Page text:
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'Indian economy will improve by 2010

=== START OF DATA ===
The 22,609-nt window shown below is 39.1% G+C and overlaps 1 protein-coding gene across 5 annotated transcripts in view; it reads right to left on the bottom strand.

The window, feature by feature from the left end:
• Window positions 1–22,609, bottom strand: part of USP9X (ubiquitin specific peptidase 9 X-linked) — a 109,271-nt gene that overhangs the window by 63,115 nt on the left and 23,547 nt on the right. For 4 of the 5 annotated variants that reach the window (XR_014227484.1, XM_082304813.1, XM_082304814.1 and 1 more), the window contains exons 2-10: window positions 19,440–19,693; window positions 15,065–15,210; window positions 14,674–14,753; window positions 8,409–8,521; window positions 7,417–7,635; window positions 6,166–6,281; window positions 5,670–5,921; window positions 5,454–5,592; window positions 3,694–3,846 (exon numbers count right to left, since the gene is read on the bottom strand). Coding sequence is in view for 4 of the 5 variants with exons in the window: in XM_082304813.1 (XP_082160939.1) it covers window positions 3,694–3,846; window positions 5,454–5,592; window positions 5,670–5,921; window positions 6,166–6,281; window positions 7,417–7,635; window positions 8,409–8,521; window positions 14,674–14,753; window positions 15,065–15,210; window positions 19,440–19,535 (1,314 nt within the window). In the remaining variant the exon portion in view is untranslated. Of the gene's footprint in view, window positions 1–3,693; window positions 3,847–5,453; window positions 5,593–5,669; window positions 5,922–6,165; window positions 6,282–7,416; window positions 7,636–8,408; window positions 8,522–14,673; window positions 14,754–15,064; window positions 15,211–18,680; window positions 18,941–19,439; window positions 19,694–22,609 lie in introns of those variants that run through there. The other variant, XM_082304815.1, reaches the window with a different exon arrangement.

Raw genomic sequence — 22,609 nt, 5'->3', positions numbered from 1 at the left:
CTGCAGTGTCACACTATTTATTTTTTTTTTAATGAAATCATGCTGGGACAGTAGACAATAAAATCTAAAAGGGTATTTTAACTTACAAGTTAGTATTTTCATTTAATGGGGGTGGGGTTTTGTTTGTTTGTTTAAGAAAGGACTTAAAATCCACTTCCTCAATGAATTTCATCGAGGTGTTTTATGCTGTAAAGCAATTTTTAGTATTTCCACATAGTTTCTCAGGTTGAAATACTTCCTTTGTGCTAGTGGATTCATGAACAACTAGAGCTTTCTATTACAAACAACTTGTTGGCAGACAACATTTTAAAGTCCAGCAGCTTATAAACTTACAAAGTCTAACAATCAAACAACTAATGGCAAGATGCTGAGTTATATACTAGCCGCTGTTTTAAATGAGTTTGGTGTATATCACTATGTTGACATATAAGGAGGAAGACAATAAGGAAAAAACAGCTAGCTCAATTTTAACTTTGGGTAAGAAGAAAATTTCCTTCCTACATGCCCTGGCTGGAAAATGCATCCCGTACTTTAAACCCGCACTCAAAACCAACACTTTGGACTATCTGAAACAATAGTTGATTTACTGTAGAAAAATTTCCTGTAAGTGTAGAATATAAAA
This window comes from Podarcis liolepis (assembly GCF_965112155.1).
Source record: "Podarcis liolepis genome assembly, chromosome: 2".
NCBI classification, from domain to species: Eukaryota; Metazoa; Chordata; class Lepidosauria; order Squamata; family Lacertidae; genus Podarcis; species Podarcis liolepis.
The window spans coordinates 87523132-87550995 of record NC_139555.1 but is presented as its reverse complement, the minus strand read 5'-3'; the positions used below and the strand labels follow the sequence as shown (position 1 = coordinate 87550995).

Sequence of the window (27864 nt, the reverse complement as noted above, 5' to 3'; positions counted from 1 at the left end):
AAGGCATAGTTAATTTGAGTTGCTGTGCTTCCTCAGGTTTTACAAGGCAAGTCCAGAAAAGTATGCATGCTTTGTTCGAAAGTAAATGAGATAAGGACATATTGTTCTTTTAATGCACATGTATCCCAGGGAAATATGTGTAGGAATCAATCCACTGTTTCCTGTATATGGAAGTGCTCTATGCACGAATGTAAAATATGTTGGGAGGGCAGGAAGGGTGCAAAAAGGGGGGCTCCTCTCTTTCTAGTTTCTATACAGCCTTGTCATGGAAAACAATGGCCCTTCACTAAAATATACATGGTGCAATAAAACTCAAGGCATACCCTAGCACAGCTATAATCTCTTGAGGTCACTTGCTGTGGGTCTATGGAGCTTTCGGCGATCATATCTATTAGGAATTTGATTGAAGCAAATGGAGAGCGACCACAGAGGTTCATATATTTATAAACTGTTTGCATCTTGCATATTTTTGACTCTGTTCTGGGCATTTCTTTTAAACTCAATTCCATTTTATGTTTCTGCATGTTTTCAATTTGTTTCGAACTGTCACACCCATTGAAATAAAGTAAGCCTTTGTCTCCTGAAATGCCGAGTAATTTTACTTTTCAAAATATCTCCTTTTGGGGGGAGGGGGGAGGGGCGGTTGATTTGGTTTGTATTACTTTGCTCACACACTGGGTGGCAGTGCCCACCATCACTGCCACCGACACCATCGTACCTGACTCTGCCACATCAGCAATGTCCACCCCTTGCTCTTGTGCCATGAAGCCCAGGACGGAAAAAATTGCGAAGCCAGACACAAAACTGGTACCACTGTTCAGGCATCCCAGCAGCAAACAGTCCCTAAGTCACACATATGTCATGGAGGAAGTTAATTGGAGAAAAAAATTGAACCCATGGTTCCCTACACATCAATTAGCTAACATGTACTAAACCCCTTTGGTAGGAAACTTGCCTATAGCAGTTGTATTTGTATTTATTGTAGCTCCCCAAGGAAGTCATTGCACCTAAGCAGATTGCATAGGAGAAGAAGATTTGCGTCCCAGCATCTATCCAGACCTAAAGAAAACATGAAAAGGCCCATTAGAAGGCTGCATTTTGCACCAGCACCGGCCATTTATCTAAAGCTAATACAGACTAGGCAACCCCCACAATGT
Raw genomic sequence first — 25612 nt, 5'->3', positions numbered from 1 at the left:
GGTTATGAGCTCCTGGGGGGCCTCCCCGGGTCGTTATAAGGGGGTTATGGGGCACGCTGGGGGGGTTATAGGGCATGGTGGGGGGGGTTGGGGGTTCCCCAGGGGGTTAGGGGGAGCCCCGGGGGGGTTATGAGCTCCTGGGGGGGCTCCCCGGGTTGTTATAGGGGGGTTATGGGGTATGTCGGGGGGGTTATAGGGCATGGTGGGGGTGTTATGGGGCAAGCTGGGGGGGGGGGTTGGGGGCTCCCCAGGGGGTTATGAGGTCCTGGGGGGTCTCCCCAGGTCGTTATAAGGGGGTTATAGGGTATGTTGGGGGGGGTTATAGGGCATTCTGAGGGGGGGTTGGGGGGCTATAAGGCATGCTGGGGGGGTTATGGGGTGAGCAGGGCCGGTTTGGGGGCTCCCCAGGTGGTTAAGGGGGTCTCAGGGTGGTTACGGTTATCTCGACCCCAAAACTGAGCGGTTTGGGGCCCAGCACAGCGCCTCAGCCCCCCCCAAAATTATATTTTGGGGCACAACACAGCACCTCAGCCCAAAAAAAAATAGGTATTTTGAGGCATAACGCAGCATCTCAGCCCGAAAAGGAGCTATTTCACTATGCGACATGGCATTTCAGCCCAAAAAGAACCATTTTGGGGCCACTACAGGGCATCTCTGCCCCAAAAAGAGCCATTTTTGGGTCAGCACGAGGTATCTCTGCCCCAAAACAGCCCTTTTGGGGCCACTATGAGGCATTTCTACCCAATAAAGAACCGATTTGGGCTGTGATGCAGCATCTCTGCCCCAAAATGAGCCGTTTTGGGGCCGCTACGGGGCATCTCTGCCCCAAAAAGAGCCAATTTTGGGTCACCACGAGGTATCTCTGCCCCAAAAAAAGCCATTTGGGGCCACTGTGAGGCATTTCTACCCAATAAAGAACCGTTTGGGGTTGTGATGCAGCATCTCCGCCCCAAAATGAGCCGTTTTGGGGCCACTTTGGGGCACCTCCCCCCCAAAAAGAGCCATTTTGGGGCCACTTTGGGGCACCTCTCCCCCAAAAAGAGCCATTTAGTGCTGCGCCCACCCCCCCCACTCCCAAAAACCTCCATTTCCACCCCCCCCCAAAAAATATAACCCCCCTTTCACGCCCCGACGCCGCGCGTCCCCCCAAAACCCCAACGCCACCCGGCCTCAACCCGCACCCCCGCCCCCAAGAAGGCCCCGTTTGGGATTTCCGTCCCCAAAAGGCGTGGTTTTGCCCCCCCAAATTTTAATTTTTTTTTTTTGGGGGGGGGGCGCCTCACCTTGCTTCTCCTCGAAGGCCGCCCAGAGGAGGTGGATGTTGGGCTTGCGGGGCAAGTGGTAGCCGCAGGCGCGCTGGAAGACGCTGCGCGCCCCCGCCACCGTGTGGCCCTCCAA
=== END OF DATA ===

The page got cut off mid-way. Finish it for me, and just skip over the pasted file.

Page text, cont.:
Agencies Posted: 2009-04-15 18:11:28+05:30 IST Updated: Apr 15, 2009 at 1811 hrs IST Hyderabad: Stating that the impact of global recession will be felt throughout the current year, former Reserve Bank Governor C Rangarajan said the Indian economy is likely to witness recovery in the second half of 2009 and a distinct improvement will take place in 2010-11. "The impact of the financial crisis will be felt throughout the year with growth slowing down in all developing economies and India's growth rate in 2008-09 would be below 7 per cent as compared to 9 per cent in the previous year. The prospects for 2009-10 also don't appear to be better," Rangarajan said after inaugurating a 'National Symposium on Global Financial Crisis: Impact on Indian Economy' in Hyderabad. "But, as far as India is concerned, we will see signs of recovery in the second half of 2009. Fiscal 2010-11 will see a distinct improvement in growth," the Rajya Sabha member said. "The industrially advanced countries are now officially in recession, having had two consecutive quarters of negative growth. It is not known at this stage how long will this recession last and how deep will it be," he added. "Though the Indian financial system is not directly exposed to the 'toxic' or 'distressed' assets of the developed world, the indirect impact is felt through trade and capital flows," Rangarajan, former Chief Economic Advisor to the Prime Minister said. Rangarajan said the recession abroad is having an adverse impact on India's exports of goods and services and there is also the impact of drying up of liquidity because of fall in reserves. "It is necessary for RBI to watch the liquidity situation and take such actions as are necessary from time to time. Reduction of the CRR and repo and reverse repo rates are steps in the right direction," he pointed out. He said rating agencies in the current episode were "irresponsible" in creating a booming market in suspect derivative products and there was a mismatch between financial innovation and the ability of the regulators to monitor them. The present crisis calls for co-ordinated efforts of all affected countries, he said adding a simultaneous effort at stimulating the economy will have a profound effect on aggregate demand and various countries must also avoid protectionist policies. The international financial institutions need to be strengthened in order to enable them to meet the financial needs of poor developing countries badly affected by the crisis, he added.